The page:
It’s also common to see longwings with chunky, casual proportions like double leather soles with wide welts, rounded toe shapes, and large heels.
Today, the shoe retains its popularity across various reputable men’s shoe makers.
Go Long(wing): How To Wear These
Though they’re all brogues, not all longwings are created equal. Some are dressier than others, meaning that there are some that will pair beautifully with jeans and casual trousers, while there are others that are great with suits.
It seems like rudimentary advice, but it’s worth repeating: use your best judgement when getting dressed. Your gut will know, learn to trust it.
Longwings occupy the same general space on the formality scale as full brogues as they are simply a different version of a full brogue. Like brogues, their proportions can either be slim or chunky, and you should adjust your attire to sync with this as needed. Some suggestions are as follows:
- Jeans and casual trousers: Chunky longwings in suede or calfskin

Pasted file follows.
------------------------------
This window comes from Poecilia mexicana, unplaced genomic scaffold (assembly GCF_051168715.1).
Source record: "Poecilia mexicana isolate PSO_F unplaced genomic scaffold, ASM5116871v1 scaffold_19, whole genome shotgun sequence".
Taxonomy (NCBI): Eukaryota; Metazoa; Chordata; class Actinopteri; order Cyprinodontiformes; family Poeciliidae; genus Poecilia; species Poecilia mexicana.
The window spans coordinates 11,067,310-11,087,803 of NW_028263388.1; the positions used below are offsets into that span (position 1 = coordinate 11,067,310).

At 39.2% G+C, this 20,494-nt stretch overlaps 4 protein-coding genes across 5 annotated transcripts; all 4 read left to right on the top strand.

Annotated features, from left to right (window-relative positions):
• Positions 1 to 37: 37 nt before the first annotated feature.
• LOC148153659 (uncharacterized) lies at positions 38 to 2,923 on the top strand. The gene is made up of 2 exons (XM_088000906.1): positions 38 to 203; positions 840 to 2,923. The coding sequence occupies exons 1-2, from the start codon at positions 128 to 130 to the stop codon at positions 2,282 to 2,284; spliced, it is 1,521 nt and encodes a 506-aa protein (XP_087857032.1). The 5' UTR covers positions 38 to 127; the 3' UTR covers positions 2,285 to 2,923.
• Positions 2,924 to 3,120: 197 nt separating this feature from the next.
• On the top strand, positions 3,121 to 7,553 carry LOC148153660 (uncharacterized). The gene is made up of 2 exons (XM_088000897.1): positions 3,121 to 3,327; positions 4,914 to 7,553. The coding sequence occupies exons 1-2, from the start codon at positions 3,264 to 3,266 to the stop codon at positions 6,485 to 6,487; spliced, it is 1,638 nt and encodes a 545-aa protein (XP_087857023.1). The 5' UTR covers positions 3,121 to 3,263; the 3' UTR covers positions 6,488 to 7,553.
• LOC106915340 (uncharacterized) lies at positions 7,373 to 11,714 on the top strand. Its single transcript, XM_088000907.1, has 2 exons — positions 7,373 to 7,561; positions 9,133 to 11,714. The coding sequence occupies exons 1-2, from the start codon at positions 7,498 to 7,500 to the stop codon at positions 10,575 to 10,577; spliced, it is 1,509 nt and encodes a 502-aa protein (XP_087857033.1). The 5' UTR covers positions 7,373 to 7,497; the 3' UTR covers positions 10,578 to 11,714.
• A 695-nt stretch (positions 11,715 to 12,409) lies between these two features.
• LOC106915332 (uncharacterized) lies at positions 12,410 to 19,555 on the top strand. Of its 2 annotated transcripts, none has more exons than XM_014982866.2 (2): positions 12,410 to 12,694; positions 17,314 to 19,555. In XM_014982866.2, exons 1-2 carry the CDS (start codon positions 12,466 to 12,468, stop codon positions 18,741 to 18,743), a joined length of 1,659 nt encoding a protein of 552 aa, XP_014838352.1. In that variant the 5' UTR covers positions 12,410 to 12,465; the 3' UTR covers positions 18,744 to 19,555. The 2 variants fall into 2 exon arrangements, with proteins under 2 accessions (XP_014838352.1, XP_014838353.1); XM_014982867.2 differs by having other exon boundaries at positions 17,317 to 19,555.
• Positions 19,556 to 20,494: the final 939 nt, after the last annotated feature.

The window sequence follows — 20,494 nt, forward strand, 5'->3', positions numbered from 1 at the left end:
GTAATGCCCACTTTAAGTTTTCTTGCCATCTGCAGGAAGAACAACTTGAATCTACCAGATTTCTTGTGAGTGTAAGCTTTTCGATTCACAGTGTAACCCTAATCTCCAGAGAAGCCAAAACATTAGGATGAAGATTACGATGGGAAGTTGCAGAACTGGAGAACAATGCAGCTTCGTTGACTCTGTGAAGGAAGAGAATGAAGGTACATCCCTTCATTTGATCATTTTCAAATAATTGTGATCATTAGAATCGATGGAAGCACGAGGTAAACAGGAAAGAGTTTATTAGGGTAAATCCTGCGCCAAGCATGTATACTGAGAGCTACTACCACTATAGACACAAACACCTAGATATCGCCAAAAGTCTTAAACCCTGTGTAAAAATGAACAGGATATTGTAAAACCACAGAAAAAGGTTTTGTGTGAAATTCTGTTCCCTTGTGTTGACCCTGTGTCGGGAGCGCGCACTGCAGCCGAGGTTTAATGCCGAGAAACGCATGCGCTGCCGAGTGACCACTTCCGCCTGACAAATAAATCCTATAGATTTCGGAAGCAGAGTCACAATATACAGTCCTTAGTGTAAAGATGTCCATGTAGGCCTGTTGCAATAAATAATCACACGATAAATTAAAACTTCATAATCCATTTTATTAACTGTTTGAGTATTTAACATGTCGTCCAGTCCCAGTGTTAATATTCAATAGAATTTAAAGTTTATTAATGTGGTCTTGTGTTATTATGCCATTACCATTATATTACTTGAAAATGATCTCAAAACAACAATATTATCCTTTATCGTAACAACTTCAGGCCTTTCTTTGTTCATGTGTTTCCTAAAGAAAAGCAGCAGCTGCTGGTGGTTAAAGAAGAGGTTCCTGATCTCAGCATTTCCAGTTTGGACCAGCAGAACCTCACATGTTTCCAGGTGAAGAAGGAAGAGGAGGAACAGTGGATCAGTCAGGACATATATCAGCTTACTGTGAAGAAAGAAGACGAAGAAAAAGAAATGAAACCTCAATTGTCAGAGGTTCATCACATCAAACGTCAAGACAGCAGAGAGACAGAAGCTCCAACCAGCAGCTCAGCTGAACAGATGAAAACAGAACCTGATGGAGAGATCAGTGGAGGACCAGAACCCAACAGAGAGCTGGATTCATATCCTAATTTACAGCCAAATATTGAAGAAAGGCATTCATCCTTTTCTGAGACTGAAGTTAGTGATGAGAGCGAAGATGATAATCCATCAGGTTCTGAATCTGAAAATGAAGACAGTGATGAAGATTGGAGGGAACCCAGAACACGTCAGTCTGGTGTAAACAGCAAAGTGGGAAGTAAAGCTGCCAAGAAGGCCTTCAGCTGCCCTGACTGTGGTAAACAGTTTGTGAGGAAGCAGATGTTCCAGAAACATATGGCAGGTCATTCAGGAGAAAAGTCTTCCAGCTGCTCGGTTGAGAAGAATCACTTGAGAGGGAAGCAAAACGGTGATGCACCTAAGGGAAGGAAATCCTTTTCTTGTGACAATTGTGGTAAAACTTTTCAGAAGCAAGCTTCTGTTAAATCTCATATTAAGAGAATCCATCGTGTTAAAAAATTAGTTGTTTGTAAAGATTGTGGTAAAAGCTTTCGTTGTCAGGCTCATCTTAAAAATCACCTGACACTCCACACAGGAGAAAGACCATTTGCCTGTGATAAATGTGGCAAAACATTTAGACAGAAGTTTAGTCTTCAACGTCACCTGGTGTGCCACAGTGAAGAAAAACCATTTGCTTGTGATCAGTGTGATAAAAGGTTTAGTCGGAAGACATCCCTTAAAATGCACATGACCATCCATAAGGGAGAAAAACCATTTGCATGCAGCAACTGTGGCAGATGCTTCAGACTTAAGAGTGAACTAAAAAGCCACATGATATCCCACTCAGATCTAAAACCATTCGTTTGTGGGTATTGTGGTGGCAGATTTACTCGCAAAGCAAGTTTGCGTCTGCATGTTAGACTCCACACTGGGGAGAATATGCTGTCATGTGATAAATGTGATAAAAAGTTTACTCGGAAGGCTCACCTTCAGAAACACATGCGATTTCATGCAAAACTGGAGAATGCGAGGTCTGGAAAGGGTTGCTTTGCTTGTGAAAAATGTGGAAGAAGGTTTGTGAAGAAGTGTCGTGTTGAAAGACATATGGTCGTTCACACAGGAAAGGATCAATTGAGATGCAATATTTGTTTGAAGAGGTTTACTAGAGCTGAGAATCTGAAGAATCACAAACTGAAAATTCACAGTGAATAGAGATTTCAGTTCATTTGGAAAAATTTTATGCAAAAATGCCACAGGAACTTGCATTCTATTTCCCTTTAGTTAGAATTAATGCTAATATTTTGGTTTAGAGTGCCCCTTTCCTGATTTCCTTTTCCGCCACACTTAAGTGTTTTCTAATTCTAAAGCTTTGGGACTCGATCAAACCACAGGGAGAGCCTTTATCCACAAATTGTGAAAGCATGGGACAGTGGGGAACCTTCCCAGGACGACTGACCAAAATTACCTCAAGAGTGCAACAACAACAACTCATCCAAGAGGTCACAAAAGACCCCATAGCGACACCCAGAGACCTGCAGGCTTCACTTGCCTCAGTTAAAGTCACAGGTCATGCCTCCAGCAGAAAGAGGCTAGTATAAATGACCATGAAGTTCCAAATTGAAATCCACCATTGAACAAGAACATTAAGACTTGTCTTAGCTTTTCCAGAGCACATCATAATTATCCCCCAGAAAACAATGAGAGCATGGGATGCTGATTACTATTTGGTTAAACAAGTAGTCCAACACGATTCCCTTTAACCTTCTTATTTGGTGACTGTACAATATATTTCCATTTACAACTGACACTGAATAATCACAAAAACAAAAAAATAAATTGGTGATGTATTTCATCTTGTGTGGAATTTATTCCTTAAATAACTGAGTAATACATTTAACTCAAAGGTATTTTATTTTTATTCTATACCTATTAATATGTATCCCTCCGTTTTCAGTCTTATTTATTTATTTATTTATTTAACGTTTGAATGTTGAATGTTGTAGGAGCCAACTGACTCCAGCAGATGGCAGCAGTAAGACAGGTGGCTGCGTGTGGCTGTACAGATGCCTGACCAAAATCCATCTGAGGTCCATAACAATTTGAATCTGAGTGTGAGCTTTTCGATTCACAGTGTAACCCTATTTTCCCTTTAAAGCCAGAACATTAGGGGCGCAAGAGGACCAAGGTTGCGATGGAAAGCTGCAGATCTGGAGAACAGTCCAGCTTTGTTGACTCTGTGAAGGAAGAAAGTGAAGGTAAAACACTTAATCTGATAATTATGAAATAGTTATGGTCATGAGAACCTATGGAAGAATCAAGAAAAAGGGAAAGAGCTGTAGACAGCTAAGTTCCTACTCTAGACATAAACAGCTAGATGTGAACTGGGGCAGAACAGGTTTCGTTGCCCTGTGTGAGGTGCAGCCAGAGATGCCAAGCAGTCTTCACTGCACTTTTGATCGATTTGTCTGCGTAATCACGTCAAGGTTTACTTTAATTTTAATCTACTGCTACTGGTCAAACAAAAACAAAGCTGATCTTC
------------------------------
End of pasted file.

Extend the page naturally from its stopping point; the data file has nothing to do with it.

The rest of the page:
- Country suits (flannels, tweeds, etc.): Chunky longwings with rubber sole, preferably Dainite
- Worsted wool suits: Slim longwings in calfskin or cordovan
Because longwings are made in every color from bone to black and in a wide selection of materials ranging from suede to nubuck and calfskin to cordovan, you can find a pair to fit an outfit twelve months out of the year.
Below, we offer some suggestions as to materials and colors by season. This list is not exhaustive, though, and we’d love to hear about anything else you’ve tried in the comments!
- Spring: Any shade of lighter brown leather or suede: tan, oatmeal, British tan, caramel, nutmeg, etc.